Wiel Arets was named the new dean at the Illinois Institute of Technology College of Architecture in early August, succeeding Donna Robertson, FAIA. Hardly had he settled into his elegant new digs on the Ludwig Mies van der Rohe–designed campus, when sent a welcoming party: Stanley Tigerman, FAIA, an architect with few qualms about dispensing his vigorous opinions.

Arets has no shortage of teaching experience, having served as dean of the Rotterdam-based Berlage Institute from 1995 to 2002, and having held positions at Columbia University, the Architectural Association (AA) in London, the Universität der Künste in Berlin, and the Architecture Academies in Amsterdam and Rotterdam.

Through his eponymous Amsterdam-based firm, which he founded in 1983, Arets currently has several high-profile projects in the works, including the Allianz headquarters in Zurich and the IJhal Centraal Station in Amsterdam. Meaning that Arets will be racking up the frequent flier miles as he travels to and from Europe.

During an hour-long conversation in mid-September, Arets and Tigerman discovered that they are, in fact, neighbors—the Dutch architect just purchased a Mies-designed apartment on Lake Shore Drive in a building adjacent to Tigerman’s. More significantly, they had a far-reaching discussion about architectural education at IIT and beyond, in what is sure to be the first of many meetings between these two Chicago deans.

Tigerman: You realize the reason I’m excited about your being here is, if I exclude Gene Summers for a second, you’re the best architect since Mies to actually direct the school. You’re aware of that.

Arets: That’s your statement.

Tigerman: Yeah. It’s something I actually believe. And I’m not trying to blow smoke up your ass to make you feel good. I truly believe that. If you include Gene, who was also a wonderful architect, but he was utterly under the sway of Mies. All of which is great. But outside of the two of you, it’s been a long time since something new and exciting has happened here. So why did you decide to do this, because you have a very flourishing practice in Europe?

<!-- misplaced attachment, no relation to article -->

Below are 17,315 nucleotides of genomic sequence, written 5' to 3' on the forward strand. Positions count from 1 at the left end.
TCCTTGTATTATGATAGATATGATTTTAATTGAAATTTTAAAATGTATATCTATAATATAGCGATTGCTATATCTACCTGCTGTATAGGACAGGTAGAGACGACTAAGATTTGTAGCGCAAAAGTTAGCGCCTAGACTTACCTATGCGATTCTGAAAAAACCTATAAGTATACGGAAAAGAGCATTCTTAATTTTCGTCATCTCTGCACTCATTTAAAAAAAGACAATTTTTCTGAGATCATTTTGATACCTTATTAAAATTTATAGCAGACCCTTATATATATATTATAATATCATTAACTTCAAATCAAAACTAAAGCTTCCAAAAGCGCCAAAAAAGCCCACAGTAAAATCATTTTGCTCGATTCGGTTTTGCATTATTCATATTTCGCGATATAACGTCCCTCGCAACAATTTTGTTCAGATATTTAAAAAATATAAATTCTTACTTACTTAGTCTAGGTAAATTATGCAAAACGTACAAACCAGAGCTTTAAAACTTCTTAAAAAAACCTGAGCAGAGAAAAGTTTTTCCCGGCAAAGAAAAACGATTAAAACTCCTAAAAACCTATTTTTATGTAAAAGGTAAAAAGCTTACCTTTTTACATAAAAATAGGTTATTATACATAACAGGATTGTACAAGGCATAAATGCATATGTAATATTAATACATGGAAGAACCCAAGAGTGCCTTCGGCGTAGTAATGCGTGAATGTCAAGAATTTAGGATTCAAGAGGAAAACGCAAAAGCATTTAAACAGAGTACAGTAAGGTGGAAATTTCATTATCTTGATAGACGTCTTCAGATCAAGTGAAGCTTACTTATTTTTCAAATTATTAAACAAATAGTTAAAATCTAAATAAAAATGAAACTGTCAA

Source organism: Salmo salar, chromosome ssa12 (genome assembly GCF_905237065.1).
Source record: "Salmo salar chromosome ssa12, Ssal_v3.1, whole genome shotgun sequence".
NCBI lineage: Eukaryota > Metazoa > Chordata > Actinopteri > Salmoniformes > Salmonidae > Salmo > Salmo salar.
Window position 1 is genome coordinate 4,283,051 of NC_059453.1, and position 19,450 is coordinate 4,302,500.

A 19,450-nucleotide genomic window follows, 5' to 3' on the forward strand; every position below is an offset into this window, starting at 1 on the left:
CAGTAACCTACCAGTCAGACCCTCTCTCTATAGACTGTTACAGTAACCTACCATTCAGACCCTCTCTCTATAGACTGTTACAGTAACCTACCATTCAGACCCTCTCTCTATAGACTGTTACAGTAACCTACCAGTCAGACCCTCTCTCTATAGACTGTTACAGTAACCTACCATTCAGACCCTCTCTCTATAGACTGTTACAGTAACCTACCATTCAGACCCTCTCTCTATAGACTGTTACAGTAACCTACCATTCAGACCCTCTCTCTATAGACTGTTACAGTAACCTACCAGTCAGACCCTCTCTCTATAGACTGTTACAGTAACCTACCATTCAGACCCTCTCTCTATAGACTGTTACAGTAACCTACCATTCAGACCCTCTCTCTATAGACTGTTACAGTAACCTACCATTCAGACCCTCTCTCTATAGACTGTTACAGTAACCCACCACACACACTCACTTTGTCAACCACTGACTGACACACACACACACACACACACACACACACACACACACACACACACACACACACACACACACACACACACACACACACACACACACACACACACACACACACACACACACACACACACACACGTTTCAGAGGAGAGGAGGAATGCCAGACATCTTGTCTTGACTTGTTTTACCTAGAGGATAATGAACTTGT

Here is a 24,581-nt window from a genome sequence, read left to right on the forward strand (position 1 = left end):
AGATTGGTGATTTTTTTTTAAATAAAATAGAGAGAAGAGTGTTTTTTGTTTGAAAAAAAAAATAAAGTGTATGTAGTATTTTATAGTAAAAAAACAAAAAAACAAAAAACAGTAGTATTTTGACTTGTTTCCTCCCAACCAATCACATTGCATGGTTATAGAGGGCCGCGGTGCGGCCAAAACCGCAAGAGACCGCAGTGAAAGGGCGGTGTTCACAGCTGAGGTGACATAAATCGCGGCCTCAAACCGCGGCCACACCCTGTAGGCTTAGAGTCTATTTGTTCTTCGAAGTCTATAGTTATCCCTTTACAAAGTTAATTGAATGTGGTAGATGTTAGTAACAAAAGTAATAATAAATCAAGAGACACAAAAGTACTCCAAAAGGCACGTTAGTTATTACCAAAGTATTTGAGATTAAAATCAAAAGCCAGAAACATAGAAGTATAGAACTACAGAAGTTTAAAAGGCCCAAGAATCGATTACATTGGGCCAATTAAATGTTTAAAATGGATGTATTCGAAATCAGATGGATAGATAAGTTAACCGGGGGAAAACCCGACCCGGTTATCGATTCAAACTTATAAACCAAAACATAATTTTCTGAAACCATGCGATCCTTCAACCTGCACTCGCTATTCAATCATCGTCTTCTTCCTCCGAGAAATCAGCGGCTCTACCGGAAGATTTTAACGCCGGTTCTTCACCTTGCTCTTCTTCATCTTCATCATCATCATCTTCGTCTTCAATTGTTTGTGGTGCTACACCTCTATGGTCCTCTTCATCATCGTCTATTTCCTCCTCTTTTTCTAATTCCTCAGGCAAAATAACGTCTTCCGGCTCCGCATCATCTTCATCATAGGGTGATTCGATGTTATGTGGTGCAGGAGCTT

Arets: Yes. We have offices in Maastricht, Amsterdam, Zurich, [and Berlin]. Yes, we have very good work. And sometimes things cross your path and then you start thinking about it. And of course I had been to Chicago when I was a young student. You had to visit Chicago. I came to Chicago and saw the work of Mies. I was born in the south of Holland. Mies was born 11 kilometers from the place where I was born.

Tigerman: Really? That close to Aachen?

Arets: Yes, I’m very close to Aachen. I was born in Heerlen, which is a city where the coal mining industry was happening. Mies left at the beginning of the flourishing of the mining industry. After that the area became very rich, became very exciting. Because it is where Holland, Belgium, and Germany are next to each other. But there is also lots of Spanish and French influence.

Tigerman: But then you went to school in Eindhoven [in southern Holland]?

Arets: I went to school at Eindhoven [University of Technology], then after that I was teaching in Amsterdam, Rotterdam, for one year, and then Alvin Boyarsky asked me to teach at AA in London. I thought he would like me to do a lecture or whatever, and then I did Diploma Unit 1 for five years, which was for me a very important time. I was nearly as old as the students were. So for me it was a big challenge to be there.

Tigerman: What year was this?

Arets: It was 1987. From ’87 on.

Tigerman: Do you know that Alvin was here in Chicago? He was the associate dean at the University of Illinois at Chicago, where I was teaching. From there he left to go to London, where he had this remarkable career at the AA. Which one could argue, simplistically, made the AA. Turned it from a very conservative, almost reactionary institution, to a wonderful place.

Arets: Alvin had a lot of influence, I think, on many people. I think when Alvin went to the AA he had no clue what he should do there. The AA was not a rich school. It was a school which he started to develop. I think when we look now at it, we say, okay, Alvin transformed AA, he did a great thing. But in the beginning it was not easy for him.

Tigerman: No. Actually, you probably know the history. He was close enough to Margaret Thatcher that he actually had money funneled away from Cambridge to the AA. So he found a way, a clever way, to keep the thing afloat. And then he started to publish various journals, and brought in brilliant people, it turned out: Rem [Koolhaas], Zaha [Hadid].

Arets: They were students there. Rem was in Holland when his father was living in London, and he went to London, and Zaha went to London. So all of these people were students, and after they studied there they became teachers. So most of the people who were teachers there were previous students. And that was for him, for Alvin, also a way to keep the school alive. He could save costs, and there was diversity in the school. People had different ideas.